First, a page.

The characters are great and, while some are one dimensional, most were well rounded individuals who you either hate, like or both sometimes.
Echo – I liked the way McGarry wrote this character and Noah too (I’ll get to him later). For most of the book, you’re rooting for Echo because you feel bad for what’s happened to her and love the way she takes charge when it comes to Noah. I disliked Echo when it came to her interactions with the popular crowd (ie. Grace and her idiot ex-boyfriend who’s name escapes me right now but who, later, is okay…but Grace is still a bitch). I don’t understand how you could be friends with those people. A friend is someone who is there for you when you need them most and who would back you up. Most of her friends ran for cover when her social status plummeted after the incident that gave her the scars. THE GIRL ALMOST DIED AND YOU’RE GIVING HER GRIEF BECAUSE SHE DOESN’T TRY TO BECOME INTEGRATED IN POPULARITY AGAIN????? Enough said. Also, the interaction between herself and her father was particularly pain to read and it sucked that she has to endure this all by herself since her brother died in combat.
Noah – I liked Noah. It’s hard to resist a bad boy regardless but he’s a healthy kind of bad boy because, get this, he really isn’t much of a bad boy underneath. He’s a really good guy with a mission to adopt his two younger brother after graduation despite the fact that this decision could mean that he’d have to put his own life on hold. HOW HE BE A BAD GUY???? I know how. He’s made in all the RIGHT ways like the way he flirts our girl Echo (lucky red head *shakes own non-red head head). He’s the kind of person Echo needs in her life given that she never has any one on her side (vice-versa for him). What’s great is that their relationship isn’t those I-CAN’T-LIVE-WITHOUT-YOU-SO-I’LL-DO-SOMETHING-HORRIBLE-TO-MYSELF-BECAUSE-THAT’S-ROMANTIC. It’s two people who can understand one another’s situations better than other people and can provide what the other one needs. They make each other better while still being independent of each other.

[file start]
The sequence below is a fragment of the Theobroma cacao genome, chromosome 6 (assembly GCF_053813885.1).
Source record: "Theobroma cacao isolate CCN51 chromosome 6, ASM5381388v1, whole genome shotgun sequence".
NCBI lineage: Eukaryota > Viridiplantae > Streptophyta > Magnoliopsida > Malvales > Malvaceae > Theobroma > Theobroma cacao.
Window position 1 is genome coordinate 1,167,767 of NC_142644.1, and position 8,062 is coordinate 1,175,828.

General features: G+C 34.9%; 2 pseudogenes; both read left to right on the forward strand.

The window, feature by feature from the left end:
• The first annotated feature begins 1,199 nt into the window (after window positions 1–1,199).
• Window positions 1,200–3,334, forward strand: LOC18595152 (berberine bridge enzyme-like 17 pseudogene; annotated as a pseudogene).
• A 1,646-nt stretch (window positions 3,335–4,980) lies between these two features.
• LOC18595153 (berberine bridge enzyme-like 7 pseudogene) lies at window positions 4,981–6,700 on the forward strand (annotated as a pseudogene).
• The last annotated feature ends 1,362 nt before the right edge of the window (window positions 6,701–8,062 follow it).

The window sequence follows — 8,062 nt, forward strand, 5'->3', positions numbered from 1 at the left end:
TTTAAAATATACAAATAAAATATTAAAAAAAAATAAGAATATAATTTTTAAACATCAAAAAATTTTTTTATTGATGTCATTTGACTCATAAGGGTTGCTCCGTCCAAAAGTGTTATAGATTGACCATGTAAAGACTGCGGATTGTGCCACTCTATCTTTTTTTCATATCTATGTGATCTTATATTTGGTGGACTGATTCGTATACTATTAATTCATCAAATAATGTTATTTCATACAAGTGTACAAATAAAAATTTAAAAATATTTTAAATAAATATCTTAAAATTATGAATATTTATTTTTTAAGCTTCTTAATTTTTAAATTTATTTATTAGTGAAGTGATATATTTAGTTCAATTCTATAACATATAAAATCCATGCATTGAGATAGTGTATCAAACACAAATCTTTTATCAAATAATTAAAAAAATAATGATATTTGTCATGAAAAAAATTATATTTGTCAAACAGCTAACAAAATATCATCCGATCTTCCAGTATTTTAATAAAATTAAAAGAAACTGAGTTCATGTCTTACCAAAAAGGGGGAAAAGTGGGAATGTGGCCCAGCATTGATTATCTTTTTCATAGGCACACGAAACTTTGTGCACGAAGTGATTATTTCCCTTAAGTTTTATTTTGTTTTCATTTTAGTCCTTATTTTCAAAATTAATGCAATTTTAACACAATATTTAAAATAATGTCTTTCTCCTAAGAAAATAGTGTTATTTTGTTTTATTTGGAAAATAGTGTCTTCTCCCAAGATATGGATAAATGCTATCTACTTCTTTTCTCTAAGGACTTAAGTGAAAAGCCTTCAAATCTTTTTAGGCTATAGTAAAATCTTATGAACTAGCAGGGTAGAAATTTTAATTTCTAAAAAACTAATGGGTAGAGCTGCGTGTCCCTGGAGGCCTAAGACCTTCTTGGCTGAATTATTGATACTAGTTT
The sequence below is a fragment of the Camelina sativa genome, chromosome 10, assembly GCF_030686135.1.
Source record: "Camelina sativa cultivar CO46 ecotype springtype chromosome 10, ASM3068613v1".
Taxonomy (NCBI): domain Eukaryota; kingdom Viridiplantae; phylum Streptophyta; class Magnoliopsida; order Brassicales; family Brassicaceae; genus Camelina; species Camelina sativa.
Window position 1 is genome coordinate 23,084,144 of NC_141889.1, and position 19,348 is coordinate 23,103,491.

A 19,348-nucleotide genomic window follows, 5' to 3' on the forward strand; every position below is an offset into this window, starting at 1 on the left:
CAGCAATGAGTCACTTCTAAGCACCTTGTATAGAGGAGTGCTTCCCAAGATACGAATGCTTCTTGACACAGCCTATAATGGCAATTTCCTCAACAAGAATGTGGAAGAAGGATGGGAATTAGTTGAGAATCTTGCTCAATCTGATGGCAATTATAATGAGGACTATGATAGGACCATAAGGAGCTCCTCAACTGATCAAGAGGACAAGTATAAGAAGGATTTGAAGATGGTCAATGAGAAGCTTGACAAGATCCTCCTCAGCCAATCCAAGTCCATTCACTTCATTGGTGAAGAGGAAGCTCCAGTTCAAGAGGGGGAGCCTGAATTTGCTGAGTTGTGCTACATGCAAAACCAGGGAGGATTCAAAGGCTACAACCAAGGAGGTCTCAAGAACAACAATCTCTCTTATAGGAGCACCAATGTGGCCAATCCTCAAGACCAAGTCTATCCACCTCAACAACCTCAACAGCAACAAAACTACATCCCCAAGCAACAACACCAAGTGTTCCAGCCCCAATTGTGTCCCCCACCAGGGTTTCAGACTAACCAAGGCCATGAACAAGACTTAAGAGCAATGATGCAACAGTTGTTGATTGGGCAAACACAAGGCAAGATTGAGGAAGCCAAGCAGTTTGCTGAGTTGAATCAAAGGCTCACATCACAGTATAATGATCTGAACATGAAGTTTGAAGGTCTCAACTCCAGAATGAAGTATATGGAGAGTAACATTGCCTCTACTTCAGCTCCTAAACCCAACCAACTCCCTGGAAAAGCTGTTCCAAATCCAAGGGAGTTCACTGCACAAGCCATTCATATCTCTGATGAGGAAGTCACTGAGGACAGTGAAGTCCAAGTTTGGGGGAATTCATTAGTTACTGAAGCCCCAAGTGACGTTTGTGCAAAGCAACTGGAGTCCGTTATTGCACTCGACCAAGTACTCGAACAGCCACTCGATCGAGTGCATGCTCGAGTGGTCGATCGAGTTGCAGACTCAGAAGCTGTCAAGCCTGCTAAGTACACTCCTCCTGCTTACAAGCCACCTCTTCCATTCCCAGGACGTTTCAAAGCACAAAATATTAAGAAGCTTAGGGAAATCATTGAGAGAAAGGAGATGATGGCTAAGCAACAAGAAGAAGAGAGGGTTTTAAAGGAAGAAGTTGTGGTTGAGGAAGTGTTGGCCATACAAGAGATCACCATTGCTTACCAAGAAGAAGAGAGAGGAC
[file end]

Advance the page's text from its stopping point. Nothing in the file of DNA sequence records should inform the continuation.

NOTE: Things like calling each other “Baby” and saying “You’re mine” and “I’m yours” irks the hell out of me. Besides that, the relationship was healthy.
Ms. Collins – Is kick ass (excuse my French). I LOVED this woman and wish I had her as a Guidance Counsellor (my high school counsellor was awesome too). I won’t say anymore because describing how awesome she is would ruin the awesome cloud that surrounds her. I suggest you read the book.
Memorable or Forgettable:
I’m not great with character names unless they become so entrenched in pop culture that I have no choice BUT to know (ie. Harry Potter, Twilight’s Bella/Edward). I’ll call this book memorable. The story was so out there and intriguing. I was emotionally invested in both characters which is important.
I give this book a 3 and ½ evil Graces out of 5.
Keep on reading,
A. A. Omer
The opinions expressed here are mine and readers are welcome to disagree. In fact, I encourage it! I never believed in putting particular books or authors on some sort of universal pedestal but you’re free to put it on your individualized pedestal because I most certainly will.